By Terrence McCoy
By Scott Fishman
By Deirdra Funcheon
By Allie Conti
By New Times Staff
By Ryan Pfeffer
By Deirdra Funcheon
By Kyle Swenson
The commune also happened to be Matt's birthplace, a fact Matt tosses out with practiced indifference. Apropos of his origins, Matt was given Tibet as his first name but now goes by his middle name. Rocky, Matt, and Matt's mother, Wendy, lived on the commune until Matt was three or four years old, "just long enough," he says, "for me to get my complexes down." In 1988, when Matt was 11 years old, his parents divorced. Torn between the two, Matt eventually cut off contact with his dad. "I was trying to get my home shit figured out," he says. "I was living in a dual world. I didn't know where I was fitting in."
The ensuing estrangement would last through his high-school years and his first year at the Maine College of Art. When Matt decided to end their silence, he had no problem getting his father's phone number from a friend. "I made one phone call, and that was it."
On Christmas Day 1996, he dialed Sarasota, Florida. An unfamiliar female voice answered the phone, choked with tears. It was Olga. "He had told her about me," Matt says. "It was very emotional." But then his dad came on the line, and Matt was characteristically nonchalant: "I just said, "Dad, what's up?'"
At the time Rocky and Olga were making plans to marry and go to Greece, where Olga's father was ailing. He died just after they had arranged to ship their truck across the Atlantic, but they went anyway. Olga had inherited her father's apartment in the Athens suburb of Aegina.
Several months after that fateful call, father and son were reunited in the dingy, smoke-yellowed terminal of the old Athens airport. They spent two weeks together. The next year Matt returned for six weeks, gradually learning the language and customs. He also became reacquainted with his father. "It just felt time," Matt remembers. "He was at the point where they were starting something new, and I felt I was ready."
After graduation Matt returned to Greece and spent a year there, working on PAP projects and traveling through Europe. During the day Olga would paint while Rocky and Matt worked on the computer. Sometimes Matt would work with Olga, helping her with perspective, a skill she readily admits has troubled her through 20 years of painting. At night they'd eat outside, under the Aegean sky, with lots of wine and conversation about music, art, and ideas.
But like a CD with a skip in it, Matt's relationship with his father has gaps. One is chronological, the other, generational.
Matt plays new music for Rocky and Olga, and though they say they like it, Matt isn't sure they understand. While he respects Olga's work, the still-lifes, portraits, and realistic renderings of pigeons on rooftops are too literal -- not really his kind of thing.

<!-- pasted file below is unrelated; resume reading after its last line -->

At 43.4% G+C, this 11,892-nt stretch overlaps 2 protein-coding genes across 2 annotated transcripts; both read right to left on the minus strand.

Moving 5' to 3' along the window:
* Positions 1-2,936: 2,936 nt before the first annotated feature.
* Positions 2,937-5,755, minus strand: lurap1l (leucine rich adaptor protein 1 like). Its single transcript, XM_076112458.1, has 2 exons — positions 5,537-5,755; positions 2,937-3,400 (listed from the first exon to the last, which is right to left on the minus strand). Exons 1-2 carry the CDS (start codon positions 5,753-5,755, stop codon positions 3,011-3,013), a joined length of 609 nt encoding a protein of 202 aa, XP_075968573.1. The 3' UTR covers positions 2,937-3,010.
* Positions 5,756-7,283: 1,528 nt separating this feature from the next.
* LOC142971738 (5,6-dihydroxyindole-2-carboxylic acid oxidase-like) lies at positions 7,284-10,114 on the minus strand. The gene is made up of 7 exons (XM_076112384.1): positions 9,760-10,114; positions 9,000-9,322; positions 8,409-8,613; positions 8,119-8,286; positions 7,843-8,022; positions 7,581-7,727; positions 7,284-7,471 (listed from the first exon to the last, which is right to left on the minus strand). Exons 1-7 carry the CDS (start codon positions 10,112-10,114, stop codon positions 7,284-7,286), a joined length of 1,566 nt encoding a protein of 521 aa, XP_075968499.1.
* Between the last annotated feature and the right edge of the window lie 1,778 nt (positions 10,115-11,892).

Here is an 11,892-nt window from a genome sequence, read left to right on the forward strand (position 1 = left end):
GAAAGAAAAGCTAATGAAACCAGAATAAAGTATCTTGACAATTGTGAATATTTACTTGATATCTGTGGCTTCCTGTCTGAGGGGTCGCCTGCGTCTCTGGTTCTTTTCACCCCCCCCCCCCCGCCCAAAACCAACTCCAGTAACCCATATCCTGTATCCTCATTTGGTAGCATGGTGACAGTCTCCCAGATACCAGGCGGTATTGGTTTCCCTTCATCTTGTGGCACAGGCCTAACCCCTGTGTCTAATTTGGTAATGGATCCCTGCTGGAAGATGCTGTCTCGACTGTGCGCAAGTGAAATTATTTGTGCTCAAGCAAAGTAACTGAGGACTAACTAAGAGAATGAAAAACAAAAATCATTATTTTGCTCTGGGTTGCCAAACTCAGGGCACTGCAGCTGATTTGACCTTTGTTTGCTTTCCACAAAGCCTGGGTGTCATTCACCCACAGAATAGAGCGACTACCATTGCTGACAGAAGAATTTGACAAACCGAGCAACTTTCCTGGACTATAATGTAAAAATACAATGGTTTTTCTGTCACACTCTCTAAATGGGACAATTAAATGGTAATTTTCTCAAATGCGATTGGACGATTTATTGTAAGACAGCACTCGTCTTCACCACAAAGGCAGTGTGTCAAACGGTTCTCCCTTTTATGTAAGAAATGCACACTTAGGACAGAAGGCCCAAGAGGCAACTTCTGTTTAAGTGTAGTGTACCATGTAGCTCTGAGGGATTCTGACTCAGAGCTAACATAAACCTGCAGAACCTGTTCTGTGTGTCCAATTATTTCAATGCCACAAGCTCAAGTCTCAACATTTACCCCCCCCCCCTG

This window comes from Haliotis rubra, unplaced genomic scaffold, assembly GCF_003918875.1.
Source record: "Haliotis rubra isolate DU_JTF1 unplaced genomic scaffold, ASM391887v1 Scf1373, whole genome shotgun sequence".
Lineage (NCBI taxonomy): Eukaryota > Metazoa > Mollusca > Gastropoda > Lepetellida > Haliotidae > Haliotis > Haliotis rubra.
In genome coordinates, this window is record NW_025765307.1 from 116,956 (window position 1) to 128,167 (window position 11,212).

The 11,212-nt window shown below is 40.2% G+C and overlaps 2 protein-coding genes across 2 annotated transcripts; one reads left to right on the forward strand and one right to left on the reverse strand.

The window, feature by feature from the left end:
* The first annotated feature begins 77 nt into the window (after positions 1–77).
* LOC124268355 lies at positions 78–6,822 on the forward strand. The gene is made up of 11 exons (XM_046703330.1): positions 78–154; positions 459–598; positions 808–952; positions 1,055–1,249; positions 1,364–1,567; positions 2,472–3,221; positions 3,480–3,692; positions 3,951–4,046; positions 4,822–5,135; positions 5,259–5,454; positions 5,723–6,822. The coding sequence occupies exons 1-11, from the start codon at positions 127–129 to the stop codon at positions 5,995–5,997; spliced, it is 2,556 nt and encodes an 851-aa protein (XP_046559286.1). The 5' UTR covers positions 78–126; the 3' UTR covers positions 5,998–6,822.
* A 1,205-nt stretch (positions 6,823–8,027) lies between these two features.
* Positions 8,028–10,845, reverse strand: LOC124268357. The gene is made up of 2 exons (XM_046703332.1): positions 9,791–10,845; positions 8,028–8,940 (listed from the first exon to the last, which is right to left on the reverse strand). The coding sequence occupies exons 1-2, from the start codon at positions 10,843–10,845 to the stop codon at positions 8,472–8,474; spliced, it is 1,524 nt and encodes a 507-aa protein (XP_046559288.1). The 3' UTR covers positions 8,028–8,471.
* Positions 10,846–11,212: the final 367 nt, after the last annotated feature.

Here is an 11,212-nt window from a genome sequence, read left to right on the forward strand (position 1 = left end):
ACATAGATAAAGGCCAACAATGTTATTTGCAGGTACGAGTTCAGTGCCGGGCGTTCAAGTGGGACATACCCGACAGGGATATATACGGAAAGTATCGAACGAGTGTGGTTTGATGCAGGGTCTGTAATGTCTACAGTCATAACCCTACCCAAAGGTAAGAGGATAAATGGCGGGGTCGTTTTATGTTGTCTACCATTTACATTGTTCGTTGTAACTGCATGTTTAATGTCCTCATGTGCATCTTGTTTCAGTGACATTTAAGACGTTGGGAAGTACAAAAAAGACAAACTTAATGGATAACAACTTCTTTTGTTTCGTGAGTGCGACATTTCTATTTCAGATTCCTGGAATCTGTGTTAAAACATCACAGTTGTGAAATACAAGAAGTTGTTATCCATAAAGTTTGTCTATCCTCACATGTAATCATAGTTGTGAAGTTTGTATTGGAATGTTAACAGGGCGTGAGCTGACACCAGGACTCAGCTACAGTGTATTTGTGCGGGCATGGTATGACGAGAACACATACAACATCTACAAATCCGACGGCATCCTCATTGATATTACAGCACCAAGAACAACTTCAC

Still, he speaks with admiration about his father's old-fashioned people skills. He describes Rocky as an "über-networker," always planning. "He's a workaholic."
Even as Matt speaks, the synthesized sounds of French DJ Alex Gopher waft from unseen speakers, a disembodied voice of Generation Y. Along with an art-school buddy, Jona Rice, he is putting the finishing touches on a biographical video of Dr. Pap. The Cornell Museum show is less than a week away, but Jona and Matt have yet to put up posters for it. They'll have time, Matt laughs, when it's over.
Since it is housed at a museum and not a private gallery, the PAP exhibit is, in Rocky's words, "a very soft sell." Olga has dressed up for the occasion anyway. She wears an iridescent lilac taffeta bustier, the same bruised shade as the twilight sky outside. Her skirt is long and black with a slit that reveals a silky white lining inside. A soft white scarf is draped around her pale shoulders like the flourish atop an Ionic column.
Tonight Matt Zappia's first impression of Olga seems especially fitting: "Right off the bat, I felt that Olga was just this little girl," he says. "She's so sweet and nice. She can't stand stresses, but she does through [Rocky]. He takes the brunt. There is a dependency," he adds soberly. "Once you meet them, you realize they can't be apart."
Tonight as ever, their joint efforts are ultimately entrepreneurial. "Be your own boss," Matt says, "that's the American dream." It's a dream that, paradoxically, may be lived abroad: "If we can get money here, we can travel back [to Greece]. There's no money there for things like this."
On this night the money is here, piled high in heels that clack on the museum's hardwood floor, traipse silently outside over the soft green carpet of grass, champagne in hand, to a parking lot that purrs with cash wrapped in the chassis of Jags and Benzes. Palm Beach County's stealth wealth is here, soft-spoken and big-haired, but what, if anything, will they spend?
Voices rise and faces redden in the heady swirl of red wine. Olga cannot tell if the event is going well. Track lighting casts a golden glow on her paintings. Standing next to them, with their vibrant tones and larger-than-life still-life subjects, she seems especially small and pale, Trilbyesque. She smiles uncertainly.